With respect to the subject of glacier drifts and the formation of rock-bound basins, on which we have also a very interesting paper by Captain Hutton, and with whose conclusions I, in the main, agree, there is still a wide field for observation. The estimate I have been led to form of the rapidity with which a mountain ice-cap performs its work of eroding the elevated rock-mass into ridges and peaks is, however, very different from that of Captain Hutton. After the first rough excavation has been performed, and only the hard cores of crystalline or tough metamorphic rocks have survived the denudation, and when the valleys have all been perfectly moulded to perform their functions as ice-gutters, then I grant that the process of waste is very slow. Such a state of things may be found in many mountain ranges, and there the glacier ice is generally characterized by its purity of texture and its comparative freedom from débris resting on the surface. But in the New Zealand mountains, especially those culminating in Mount Cook, which are formed of rock masses of the most friable kind, such as crumbling schists and slaty sandstones cleaved and jointed in every direction, that causes them to break down with such facility, there, we learn from Dr. Haast, that the ice of the glaciers is hardly recognizable underneath the lode of fine débris by which it is covered, indicating the enormous erosive action which is in progress.

Owing to the softness of the rock that forms many of the narrow ridges which constitute côls, which I have examined in this mountain district, these heights are being rapidly cut through and lowered at the rate of many feet in a year; and, in several instances, true passes of low altitude exist, which show evidence that they have been formed at a very recent period by this process. The rapid change in the extent of the snow-line of the New Zealand mountains is also very remarkable. Thus, owing to the prevalence of dry winds during the past

[Footnote] * The original application of the word Pleistocene included Upper Pliocene.

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two years, the summer snow has greatly diminished, and a corresponding diminution has taken place in the supply of ice at the terminal faces of many of the glaciers. Within the last few months a great change is reported to have taken place in the outline of the summit of Mount Cook, owing to a great avalanche having slipped from the ridge, which leaves a conspicuous gap in the formerly even, tent-like form of the apex.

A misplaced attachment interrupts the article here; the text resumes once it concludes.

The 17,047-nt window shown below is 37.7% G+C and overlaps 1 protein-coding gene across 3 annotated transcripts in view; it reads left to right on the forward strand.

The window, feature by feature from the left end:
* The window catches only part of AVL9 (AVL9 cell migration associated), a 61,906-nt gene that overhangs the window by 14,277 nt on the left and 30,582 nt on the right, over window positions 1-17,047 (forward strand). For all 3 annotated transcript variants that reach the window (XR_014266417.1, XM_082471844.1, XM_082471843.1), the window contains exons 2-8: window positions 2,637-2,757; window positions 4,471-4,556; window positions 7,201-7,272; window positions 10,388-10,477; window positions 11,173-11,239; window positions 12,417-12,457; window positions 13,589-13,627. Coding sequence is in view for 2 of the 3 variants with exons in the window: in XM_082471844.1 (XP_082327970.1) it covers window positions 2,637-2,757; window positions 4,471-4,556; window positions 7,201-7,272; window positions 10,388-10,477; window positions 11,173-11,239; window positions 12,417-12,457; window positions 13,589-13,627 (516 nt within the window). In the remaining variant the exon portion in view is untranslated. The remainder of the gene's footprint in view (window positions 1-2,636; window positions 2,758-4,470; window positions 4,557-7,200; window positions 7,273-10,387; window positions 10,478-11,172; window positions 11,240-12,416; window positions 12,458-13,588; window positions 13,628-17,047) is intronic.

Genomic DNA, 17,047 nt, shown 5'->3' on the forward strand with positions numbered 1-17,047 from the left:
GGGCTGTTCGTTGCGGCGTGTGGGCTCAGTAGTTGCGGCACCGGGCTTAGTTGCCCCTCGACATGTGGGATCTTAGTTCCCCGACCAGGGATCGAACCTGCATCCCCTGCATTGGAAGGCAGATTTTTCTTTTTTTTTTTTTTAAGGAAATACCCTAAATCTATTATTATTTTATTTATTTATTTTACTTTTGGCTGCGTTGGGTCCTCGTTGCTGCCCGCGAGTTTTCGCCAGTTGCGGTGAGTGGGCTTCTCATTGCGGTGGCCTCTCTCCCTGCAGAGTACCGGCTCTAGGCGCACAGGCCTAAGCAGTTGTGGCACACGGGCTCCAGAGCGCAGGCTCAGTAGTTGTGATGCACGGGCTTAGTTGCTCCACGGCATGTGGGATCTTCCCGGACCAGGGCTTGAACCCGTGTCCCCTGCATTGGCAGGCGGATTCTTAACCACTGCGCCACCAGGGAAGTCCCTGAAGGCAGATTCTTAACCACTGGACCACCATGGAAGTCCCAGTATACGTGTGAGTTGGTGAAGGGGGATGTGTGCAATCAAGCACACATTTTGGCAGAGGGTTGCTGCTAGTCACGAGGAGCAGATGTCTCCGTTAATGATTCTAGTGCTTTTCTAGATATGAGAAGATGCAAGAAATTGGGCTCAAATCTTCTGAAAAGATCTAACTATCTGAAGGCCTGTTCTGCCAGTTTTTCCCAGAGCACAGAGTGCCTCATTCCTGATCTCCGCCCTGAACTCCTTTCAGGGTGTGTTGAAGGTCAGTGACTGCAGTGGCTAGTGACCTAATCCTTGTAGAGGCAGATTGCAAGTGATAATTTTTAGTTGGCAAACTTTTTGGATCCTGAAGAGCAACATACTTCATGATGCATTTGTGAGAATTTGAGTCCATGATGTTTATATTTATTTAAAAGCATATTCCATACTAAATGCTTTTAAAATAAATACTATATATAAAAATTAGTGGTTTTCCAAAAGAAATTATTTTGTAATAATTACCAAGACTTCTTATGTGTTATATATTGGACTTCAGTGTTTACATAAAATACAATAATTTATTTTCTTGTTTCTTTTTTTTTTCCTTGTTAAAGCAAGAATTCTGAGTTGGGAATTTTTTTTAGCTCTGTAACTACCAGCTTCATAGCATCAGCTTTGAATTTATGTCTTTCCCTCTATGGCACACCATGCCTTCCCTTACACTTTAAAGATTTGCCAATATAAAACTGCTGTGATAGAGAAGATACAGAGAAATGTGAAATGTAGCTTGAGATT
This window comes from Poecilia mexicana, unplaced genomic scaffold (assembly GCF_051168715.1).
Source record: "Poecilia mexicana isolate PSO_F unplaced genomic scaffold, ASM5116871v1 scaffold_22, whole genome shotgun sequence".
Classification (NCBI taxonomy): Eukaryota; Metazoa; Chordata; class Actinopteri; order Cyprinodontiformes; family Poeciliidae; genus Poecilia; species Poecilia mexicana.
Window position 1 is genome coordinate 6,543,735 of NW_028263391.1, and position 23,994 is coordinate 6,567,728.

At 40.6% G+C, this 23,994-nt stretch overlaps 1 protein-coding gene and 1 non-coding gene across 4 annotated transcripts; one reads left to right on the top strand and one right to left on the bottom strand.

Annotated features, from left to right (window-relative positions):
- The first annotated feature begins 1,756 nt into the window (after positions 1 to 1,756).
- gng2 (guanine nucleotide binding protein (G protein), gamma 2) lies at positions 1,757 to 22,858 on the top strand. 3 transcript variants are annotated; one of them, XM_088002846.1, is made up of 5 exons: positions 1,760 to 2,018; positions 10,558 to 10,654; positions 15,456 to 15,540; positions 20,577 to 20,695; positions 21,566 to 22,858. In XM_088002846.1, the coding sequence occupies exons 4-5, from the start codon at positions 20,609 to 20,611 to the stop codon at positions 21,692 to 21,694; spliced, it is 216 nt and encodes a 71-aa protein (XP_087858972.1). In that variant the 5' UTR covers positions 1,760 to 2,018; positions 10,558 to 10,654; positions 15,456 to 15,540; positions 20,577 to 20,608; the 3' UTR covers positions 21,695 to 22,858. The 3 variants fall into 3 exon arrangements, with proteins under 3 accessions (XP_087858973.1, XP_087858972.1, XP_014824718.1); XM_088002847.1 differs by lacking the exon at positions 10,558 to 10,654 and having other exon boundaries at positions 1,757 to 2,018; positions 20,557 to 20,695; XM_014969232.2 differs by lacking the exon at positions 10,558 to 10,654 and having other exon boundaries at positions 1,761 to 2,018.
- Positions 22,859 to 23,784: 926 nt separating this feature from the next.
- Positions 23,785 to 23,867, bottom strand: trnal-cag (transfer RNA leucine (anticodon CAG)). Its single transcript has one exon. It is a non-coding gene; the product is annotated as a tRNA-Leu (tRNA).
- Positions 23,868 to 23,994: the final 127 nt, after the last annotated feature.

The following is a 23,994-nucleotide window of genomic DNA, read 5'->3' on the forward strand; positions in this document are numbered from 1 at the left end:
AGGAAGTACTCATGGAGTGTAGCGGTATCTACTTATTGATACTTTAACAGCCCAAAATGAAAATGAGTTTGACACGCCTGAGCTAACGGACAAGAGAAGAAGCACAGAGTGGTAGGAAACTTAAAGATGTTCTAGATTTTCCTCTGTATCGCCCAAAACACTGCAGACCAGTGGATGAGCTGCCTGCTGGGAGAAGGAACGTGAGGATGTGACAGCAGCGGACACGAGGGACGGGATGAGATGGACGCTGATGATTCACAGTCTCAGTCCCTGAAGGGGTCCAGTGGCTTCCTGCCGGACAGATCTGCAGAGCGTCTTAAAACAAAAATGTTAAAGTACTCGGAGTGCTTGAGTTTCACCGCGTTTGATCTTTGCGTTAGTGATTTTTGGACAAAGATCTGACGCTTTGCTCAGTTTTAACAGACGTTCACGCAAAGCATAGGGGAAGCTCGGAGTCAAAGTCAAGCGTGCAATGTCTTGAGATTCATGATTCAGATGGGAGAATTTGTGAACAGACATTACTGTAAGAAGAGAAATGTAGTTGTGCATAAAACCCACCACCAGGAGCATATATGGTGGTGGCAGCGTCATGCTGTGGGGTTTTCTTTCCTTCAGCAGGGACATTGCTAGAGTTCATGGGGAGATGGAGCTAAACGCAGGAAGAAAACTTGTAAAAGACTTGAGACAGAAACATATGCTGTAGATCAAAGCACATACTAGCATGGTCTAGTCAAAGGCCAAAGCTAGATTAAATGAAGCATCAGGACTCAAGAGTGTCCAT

As I have stated that I agree in the main with Captain Hutton's views respecting glacier action, I may be permitted to explain, without entering on a controversy, that I was the first to describe the formation of the Wakatipu Lake as a clearly-marked example of glacier erosion, in my report to the Provincial Government of Otago, in 1864; and that, at the same date, Mr. M'Kerrow—to whom Captain Hutton attributes the idea, as if it was opposed to my views—reported that the problem of the manner by which these lakes had been formed still required solution, and made no allusion to any ice action having taken part in their formation.

I must refer to the volume of geological reports for the progress which has been made during the past year in the survey of the country, and may state that the descriptive catalogues of fossils from the tertiary formations, and also an illustrated work on the fossil plants from the different coal-bearing formations, are now far advanced towards publication. The development of the wonderful Reptilian fauna in our upper secondary rocks will be communicated to the Society during this session. Already at least seven distinct forms have been worked out from the blocks of matrix collected at the Amuri Bluff and at the Waipara, and these gigantic Saurians will be sure to excite great interest in the study of the geological structure of this country, and, by exciting discussion at home, will indirectly attract attention to its mineral and other resources.

The only papers contributed to the Institute on purely chemical subjects emanate, as usual, from Mr Skey. In them I find that the author has continued his researches into the formation of native gold, and he begins his description of the results of these by combating the idea that gold is precipitated from solution only by organic matter. He then proceeds to describe a method of producing alloys of gold with silver by a “wet process,” and thereby removing one of the great objections which has been urged against the hydrothermic formation of auriferous veins. In these experiments the solutions and re-agents employed were precisely such as were known in lodes that traverse rock masses, and he therefore maintains that our native gold alloys, which are so largely developed on the Thames Goldfield, have been produced by this method. Another paper by Mr. Skey is devoted to the discussion of the origin of large gold nuggets in drift formations; and, by a series of experiments, has confirmed the view first hazarded by Mr.

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Selwyn, on geological grounds, that the nuggets occurring in such situations have been formed in sitû by the aggregation of gold by precipitation from solutions permeating the drifts.

Mr. Skey, in other papers, suggests an improvement in the process of the manufacture of iodine, and shows an absorptive power which clay possesses for strychnia and other alkaloids, which he traces to the action of silica in combining with these alkaloids.

I have thus shortly touched on the principal subjects to which the work of our Society has been directed during the past session, and it now only remains for me to thank you for the courtesy and support which I have received during the period for which it has been my duty and pleasure to preside at your meetings.

Dr. Hector then vacated the chair, which was taken by Mr. W. T. L. Travers, F.L.S., in the unavoidable absence of the President, Mr. Charles Knight, F.R.C.S.